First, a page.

Google on Tuesday disclosed details and a proof-of-concept exploit for a Wi-Fi firmware vulnerability in Broadcom chipsets patched this week in iOS 11. The attack enables code execution and persistent presence on a compromised device.
“The exploit gains code execution on the Wi-Fi firmware on the iPhone 7,” said Google Project Zero researcher Gal Beniamini, whose comments were part of a bug report made public Tuesday. “Upon successful execution of the exploit, a backdoor is inserted into the firmware, allowing remote read/write commands to be issued to the firmware via crafted action frames (thus allowing easy remote control over the Wi-Fi chip),” Beniamini said.
Beniamini said his exploit has been tested against the firmware packaged with iOS 10.2 and that it should work on versions up to and including 10.3.3. BCM4355C0 System on Chip with firmware version 18.104.22.168.0.1.56 is affected.
Apple said the bug, CVE-2017-11120, was a memory corruption issue and addressed it in the security update accompanying the release of iOS 11.
The vulnerability lives in Broadcom chips used by Apple in the iPhone and other products, including tvOS used in Apple TV and watchOS used in the Apple Watch. Android also makes use of the same chips, and Google patched the bug in the September Android Security Bulletin.
Beniamini’s original bug report, dated June 12, says the chips are also in Wi-Fi routers and their function is to manage Wi-Fi connections “without delegating to the host OS.” The report explains how an attacker can take advantage of a lack of validation around a particular field and overrun it with a large value.
“While the maximal allowed channel number is 0xE0, by providing a larger value (such as 0xFF), the function above will increment a 16-bit word beyond the bounds of the heap-allocated buffer, thereby performing an OOB write,” Beniamini wrote, adding that the code path exists on several firmware versions including versions present on the iPhone 7 and Samsung Galaxy S7 Edge.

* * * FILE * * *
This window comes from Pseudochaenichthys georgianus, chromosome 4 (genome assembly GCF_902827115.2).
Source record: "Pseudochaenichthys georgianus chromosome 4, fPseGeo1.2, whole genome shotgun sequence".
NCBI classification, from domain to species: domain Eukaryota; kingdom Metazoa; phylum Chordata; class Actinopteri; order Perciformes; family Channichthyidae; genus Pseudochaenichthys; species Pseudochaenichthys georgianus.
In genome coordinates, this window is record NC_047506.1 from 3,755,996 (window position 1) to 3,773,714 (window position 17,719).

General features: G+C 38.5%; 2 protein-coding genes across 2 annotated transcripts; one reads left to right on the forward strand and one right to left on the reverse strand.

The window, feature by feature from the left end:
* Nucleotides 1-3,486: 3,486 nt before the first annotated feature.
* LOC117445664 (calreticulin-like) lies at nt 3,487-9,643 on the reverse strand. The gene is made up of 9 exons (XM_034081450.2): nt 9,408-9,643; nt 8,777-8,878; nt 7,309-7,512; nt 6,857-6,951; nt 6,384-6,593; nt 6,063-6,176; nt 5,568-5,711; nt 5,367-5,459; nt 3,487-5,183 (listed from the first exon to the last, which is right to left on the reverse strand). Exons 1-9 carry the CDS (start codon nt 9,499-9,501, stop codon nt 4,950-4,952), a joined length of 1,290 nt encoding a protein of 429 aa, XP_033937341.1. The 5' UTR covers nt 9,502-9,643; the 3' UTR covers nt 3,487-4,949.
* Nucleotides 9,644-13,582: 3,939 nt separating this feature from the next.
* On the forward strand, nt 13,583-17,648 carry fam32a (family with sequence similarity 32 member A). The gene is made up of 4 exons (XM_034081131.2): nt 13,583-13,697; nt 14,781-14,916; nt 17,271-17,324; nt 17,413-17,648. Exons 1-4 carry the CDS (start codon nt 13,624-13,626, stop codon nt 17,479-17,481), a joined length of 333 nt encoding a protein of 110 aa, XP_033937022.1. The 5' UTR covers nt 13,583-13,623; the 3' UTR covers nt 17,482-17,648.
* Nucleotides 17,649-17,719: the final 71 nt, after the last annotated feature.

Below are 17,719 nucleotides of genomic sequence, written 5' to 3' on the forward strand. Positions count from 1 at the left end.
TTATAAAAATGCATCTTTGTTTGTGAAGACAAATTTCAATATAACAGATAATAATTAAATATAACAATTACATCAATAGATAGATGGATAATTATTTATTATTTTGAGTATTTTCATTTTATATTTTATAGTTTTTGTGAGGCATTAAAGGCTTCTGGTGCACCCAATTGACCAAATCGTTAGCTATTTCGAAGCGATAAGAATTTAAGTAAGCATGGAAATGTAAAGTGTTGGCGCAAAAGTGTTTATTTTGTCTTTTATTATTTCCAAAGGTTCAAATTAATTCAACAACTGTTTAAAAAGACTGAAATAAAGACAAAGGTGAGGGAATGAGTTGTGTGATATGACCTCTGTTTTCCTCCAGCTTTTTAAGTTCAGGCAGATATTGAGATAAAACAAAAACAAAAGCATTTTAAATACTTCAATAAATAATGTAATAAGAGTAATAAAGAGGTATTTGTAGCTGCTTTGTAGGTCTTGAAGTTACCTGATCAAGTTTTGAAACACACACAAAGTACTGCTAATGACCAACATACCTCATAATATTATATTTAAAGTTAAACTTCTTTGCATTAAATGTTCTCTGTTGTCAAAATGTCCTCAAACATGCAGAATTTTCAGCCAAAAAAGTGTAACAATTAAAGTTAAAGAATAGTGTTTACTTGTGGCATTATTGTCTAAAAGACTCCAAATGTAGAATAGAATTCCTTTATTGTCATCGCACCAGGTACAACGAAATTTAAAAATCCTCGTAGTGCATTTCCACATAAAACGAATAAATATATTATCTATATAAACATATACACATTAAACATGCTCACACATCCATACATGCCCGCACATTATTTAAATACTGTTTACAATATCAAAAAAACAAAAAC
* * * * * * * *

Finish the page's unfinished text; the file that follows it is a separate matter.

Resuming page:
This vulnerability harkens back to Broadpwn, which was disclosed and patched by Google and Apple this summer and explained during a Black Hat talk by researcher Nitay Artenstein of Exodus Intelligence.
Similarly, Broadpwn allows for remote compromise of devices without user interaction, a rarity as Artenstein called it in a report published in late July. He described Broadpwn as a fully remote attack against the BCM43xx Wi-Fi chipsets from Broadcom, and that an attacker could gain code execution on the main application processor in Android and iOS.
Artenstein also explained that the Broadcom chips on mobile devices lack ASLR memory protections, and that the RAM has permissions that allow for read, write and running code anywhere in memory. At the time, he also said there was no integrity check on the firmware, making it easier for an attacker to patch, or replace, the firmware with a malicious version.